Skywatchers across the globe are in for a treat as the annual Geminid meteor shower is set to take place on December 13-14, creating stunning views of shooting stars across the night sky.

Named after the constellation Gemini, Geminids are seen every year in the month of December when the Earth passes through a trail of dusty debris from space object 3200 Phaethon. As this material comes in contact with our atmosphere, it starts burning up, creating the beautiful night show.

This year, the glowing meteor shower will begin on the evening of 13 December and continue until the early morning hours the next day. Skywatchers will get to see around 60 meteors every hour. However, during peak hours after midnight, the number of shooting stars could be as high as 100 or above.

"Geminid activity is broad," said Nasa's Bill Cooke. "Good rates will be seen between 7:30 pm on December 13 and dawn local time the morning of December 14, with the most meteors visible from midnight to 4 am on December 14, when the radiant is highest in the sky." The radiant point of these meteors – from which they appear to burst out – is in constellation Gemini.

The conditions for watching the event are also perfect. According to Nasa, unlike last year, Geminids will appear clearly in the night sky with a "thin, waning crescent Moon". For best viewing, it is advised to look before the moon rises.

How to watch Geminids this year

Geminids will be seen all over the world, but people in the Northern Hemisphere will have the best seats to enjoy the show compared to those in the Southern Hemisphere.

For people in the UK, constellation Gemini will appear in the eastern skies next week and that would be the best direction to look for the shooting stars.

As meteor showers appear best in dark skies, picking a viewing spot with open sky and minimal light pollution would be ideal. Just get to the place of your choice, lie back and wait for the show to start.

And in case the skies are not clear, you can even watch the meteor shower online. Slooh will broadcast the event, using live feeds from multiple observatories, and from sites in the UK, Sweden and Connecticut in the US. The livestream will start at 9pm EST on December 13.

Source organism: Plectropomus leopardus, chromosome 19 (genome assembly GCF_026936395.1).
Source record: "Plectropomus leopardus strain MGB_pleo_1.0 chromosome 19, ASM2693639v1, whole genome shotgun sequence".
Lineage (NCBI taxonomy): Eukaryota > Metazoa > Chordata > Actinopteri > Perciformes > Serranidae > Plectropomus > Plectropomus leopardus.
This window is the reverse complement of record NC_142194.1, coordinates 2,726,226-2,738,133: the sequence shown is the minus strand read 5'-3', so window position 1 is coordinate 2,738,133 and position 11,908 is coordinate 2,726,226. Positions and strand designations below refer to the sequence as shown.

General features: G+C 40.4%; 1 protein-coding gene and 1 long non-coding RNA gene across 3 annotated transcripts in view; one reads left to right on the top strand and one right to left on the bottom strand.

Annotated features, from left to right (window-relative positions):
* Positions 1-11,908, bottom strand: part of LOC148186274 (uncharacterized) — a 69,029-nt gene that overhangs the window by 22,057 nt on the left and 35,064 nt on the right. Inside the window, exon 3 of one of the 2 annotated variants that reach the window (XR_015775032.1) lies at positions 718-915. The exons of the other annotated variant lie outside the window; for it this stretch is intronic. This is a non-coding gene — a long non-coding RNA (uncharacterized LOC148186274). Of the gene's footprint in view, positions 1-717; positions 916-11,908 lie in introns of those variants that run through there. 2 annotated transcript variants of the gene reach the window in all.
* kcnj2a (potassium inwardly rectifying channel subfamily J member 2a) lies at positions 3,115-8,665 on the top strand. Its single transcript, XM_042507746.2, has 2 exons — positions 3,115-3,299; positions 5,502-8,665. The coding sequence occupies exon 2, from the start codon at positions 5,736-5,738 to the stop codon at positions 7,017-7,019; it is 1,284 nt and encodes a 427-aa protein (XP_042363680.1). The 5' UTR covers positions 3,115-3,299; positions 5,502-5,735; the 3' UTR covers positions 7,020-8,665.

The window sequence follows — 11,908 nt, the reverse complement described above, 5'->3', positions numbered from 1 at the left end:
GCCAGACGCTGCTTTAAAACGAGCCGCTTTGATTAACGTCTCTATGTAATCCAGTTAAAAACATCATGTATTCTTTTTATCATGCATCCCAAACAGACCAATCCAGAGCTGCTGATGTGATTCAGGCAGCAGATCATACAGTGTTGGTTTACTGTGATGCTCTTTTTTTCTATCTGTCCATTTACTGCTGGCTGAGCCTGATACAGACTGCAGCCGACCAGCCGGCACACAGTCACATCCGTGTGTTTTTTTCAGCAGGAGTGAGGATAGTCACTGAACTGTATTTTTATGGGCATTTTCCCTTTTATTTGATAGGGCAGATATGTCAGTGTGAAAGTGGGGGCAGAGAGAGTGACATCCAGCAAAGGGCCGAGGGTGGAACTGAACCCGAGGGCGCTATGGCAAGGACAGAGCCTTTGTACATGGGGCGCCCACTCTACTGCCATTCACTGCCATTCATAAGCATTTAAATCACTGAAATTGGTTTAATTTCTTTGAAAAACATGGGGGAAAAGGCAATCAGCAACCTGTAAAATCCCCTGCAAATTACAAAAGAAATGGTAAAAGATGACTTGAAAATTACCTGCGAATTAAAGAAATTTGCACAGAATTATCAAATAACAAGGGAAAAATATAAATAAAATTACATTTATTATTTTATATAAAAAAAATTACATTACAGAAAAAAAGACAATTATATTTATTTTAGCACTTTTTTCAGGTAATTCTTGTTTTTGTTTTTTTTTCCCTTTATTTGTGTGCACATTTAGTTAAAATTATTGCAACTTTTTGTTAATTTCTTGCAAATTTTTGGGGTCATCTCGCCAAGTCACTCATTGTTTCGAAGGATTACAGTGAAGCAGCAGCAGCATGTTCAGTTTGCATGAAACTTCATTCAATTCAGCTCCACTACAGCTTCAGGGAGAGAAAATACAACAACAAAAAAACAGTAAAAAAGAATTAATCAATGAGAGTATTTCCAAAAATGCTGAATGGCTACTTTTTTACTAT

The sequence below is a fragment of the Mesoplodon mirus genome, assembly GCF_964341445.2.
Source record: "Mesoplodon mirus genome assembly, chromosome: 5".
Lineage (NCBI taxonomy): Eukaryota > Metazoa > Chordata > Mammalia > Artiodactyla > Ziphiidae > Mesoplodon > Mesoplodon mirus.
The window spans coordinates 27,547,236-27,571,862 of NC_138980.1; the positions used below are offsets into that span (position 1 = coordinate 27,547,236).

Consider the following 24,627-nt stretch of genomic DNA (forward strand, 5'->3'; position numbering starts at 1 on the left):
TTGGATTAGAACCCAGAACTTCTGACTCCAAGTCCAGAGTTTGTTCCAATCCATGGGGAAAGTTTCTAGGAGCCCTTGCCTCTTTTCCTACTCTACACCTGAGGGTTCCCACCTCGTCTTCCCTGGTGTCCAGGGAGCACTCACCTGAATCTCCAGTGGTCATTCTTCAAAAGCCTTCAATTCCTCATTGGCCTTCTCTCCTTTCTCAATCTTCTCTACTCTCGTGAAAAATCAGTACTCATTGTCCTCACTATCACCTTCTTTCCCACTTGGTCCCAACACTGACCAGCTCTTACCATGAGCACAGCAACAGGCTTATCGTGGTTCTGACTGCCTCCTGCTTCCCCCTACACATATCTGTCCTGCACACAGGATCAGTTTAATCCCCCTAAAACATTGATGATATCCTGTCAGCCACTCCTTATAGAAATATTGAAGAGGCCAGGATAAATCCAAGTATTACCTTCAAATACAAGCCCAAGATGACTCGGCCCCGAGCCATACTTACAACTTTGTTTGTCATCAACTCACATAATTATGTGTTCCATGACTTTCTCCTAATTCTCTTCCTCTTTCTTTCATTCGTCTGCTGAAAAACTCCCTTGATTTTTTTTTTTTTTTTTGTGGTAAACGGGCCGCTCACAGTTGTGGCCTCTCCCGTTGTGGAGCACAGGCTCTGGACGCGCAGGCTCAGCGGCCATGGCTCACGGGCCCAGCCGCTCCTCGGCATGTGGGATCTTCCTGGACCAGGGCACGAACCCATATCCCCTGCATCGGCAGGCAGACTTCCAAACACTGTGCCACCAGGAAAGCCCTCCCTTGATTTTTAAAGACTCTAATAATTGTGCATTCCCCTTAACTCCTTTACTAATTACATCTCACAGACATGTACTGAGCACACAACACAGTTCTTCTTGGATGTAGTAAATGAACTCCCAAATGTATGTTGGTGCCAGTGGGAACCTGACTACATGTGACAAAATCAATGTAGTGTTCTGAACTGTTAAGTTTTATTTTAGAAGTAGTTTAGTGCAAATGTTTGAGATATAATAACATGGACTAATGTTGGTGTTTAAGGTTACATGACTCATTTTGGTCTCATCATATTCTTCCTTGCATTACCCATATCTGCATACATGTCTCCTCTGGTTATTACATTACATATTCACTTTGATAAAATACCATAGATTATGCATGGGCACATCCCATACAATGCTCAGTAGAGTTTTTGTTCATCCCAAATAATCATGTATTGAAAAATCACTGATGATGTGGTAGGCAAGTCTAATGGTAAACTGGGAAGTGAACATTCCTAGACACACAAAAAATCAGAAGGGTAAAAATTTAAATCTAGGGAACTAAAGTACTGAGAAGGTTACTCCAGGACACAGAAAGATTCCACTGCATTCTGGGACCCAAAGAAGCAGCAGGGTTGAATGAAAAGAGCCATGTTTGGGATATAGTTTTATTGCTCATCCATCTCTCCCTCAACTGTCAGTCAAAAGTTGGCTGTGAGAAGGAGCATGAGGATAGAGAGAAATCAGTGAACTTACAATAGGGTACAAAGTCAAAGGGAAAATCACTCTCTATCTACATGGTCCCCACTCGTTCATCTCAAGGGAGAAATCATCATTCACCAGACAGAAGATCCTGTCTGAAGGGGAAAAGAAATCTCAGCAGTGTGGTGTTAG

Where is the best place to see a meteor in the UK?

London: The WaterWorks Nature Reserve in east London is a spot less affected by light pollution – a rarity in the capital. You can get there via Clapton and Leyton Midland Rd stations.

Birmingham: Warley Woods is west of the city centre and can be reached via the A456 Hagley Road.

Manchester: Heaton Park is the largest park in Greater Manchester. It is accessible by tram or bus from the city centre, or via the M60 motorway.

Glasgow: The Mugdock Country Park can be reached by bus from the city centre.

Cardiff: The Brecon Beacons Dark Sky Reserve was the first destination in Wales to be granted special protection as an international dark sky reserve.

Belfast: Oxford Island National Nature Reserve hosted events for the BBC Stargazing Live in 2012 and 2013.

Where is the best place to see a meteor in the US?

Pennsylvania: Cherry Springs State Park is a gold-certified International Dark Sky Park and its night sky viewing area is open 24/7.

California: Death Valley National Park is a gold-certified International Dark Sky Park, with very little artificial light within its 3.4 million acres. Angeles National Forest in Los Angeles County, southern California, is also a good spot.

Philadelphia: The Tuckahoe State Park is two hours out of the city.

Arizona: The Kitt Peak National Observatory, near Tucson, is home to the world's largest collection of optical telescopes. The clear, dark skies of the Sonoran Desert are also a firm favourite with astronomers.

Utah: The night sky at Bryce Canyon is so dark it is possible to see 7,500 stars on a moonless night.

Illinois: The Hickory Knolls Discovery Center in St Charles is a nature conservatory and a Dark Sky Park.

New Mexico: Chaco Culture National Historical Park is a great location to try and spot the Delta Aquarids.

Texas: The Big Bend National Park in west Texas has gone to great lengths to retain its International Dark Sky status, including by changing the lighting to shielded LEDs.